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I have been trying to understand the mechanism of static routing. I connected two of 2621XM routers forming their networks on different subnets but unfortunately even though I am doing static routing commands properly the connection is not being established for some reason. I am pinging PC1 with router 2 but its not working. Is says timed out. Network 1 is 192.168.10.0/25 which is left side of router 1. Network 2 is 192.168.10.0/29 which is on right of router 2.

The connection is as following

Due to link restriction I have uploaded complete configuration properly at this google drive link.

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  • Unless you include your device configurations, we can't see where you went wrong. Edit your question to add the configurations.
    – Ron Maupin
    Apr 16 '16 at 11:16
  • Re edited. Link included.
    – Khopcha
    Apr 16 '16 at 13:01
  • What I meant was that you should do a show running-configuration at the CLI, then copy the text and paste it into your question. Do that for both routers.
    – Ron Maupin
    Apr 16 '16 at 13:17
  • I didn't used the CLI for configuration I was directly doing it as mentioned in the pictures on the link.
    – Khopcha
    Apr 16 '16 at 13:42
  • We need to see the full configurations. You get that from the CLI.
    – Ron Maupin
    Apr 16 '16 at 13:57
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@Khopcha

Use the CLI to configure both routers. There's no sens and value in configuring the settings via the Packet Tracer GUI. If you have an IOS image file go for gns3.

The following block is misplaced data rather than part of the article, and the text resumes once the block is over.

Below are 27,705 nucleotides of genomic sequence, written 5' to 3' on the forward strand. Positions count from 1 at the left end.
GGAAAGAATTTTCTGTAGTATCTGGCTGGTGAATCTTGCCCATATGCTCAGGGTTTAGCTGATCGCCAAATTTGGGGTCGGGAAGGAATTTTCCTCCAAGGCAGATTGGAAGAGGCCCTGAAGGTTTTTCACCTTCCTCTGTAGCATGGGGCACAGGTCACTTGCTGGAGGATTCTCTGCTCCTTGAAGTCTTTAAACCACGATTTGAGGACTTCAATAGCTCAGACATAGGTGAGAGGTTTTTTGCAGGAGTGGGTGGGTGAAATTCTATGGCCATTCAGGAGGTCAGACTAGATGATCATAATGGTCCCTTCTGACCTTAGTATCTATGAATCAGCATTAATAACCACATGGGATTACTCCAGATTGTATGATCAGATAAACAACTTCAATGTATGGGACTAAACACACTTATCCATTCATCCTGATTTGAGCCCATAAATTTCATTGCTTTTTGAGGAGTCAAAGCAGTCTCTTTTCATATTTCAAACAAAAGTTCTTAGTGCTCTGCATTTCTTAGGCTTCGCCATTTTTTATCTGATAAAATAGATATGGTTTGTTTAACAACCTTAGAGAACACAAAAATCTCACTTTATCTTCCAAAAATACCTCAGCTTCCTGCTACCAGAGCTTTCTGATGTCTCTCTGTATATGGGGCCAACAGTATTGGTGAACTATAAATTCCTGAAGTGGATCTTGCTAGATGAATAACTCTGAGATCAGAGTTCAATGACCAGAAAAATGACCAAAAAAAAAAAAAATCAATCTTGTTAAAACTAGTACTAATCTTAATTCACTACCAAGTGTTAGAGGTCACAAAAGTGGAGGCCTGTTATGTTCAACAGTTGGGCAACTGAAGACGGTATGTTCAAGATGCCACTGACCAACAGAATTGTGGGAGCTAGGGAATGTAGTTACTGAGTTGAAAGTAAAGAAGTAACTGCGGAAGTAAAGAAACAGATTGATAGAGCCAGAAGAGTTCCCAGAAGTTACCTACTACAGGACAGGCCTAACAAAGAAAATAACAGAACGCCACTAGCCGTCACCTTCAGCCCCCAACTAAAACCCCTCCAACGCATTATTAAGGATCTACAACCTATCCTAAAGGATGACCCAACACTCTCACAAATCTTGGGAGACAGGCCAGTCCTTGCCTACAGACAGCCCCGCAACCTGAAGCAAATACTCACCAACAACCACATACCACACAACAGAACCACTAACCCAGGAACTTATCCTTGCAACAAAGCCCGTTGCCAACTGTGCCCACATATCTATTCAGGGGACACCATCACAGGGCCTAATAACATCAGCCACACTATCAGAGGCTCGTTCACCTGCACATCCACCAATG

From my experience the problem with people learning static routing is that they forget that routing is a two way process. Router 1 will need to have a static route for the 192.168.10.0/29 network and R2 will need to have static routing for the 192.168.10.0/25 network. Configuring the routers you can specify either the Next hop IP address or the outgoing interface. In case of multiaccess networks like Ethernet it's not recommended to specify the outgoing interface because this will create a directly connected static route, so the router will try to ARP ALL destination devices. It can cause performance issue and if ARP proxy is disabled on R2 all ARP requests coming from R1 will fail. So in your type of configuration you could go for either the next hop ip or outgoing interface.

HTH Adam

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Like everybody else said, we need to see your configs. But the obvious thing I see is that your two subnets overlap. Network 2 (192.168.10.0/29) is part of Network 1 (192.168.10.0/25). So even if you attempt to ping something in Network 1 that is not part of Network 2 (something in the range of 192.168.10.9-192.168.10.127), the return traffic from Network 1 to Network 2 will never reach Network 2, as Network 1 believes Network 2 (192.168.10.0/29) is part of its directly attached network (192.168.10.0/25).

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First, validate that you can ping from one router to the other. If you can't, the link between them is not up/up. If you can, the link between them is up/up.

Once you've got the link between the routers working, you need to apply IP addressing to the endpoints (not the switches). Typically this is automated using DHCP which can be configured in the routers. Endpoints get an IP address, subnet mask, and default gateway (and usually DNS servers).

All you need in terms of routing on the default gateways is a static route on each one, telling it the LAN facing subnet which is accessible across the router-to-router link.

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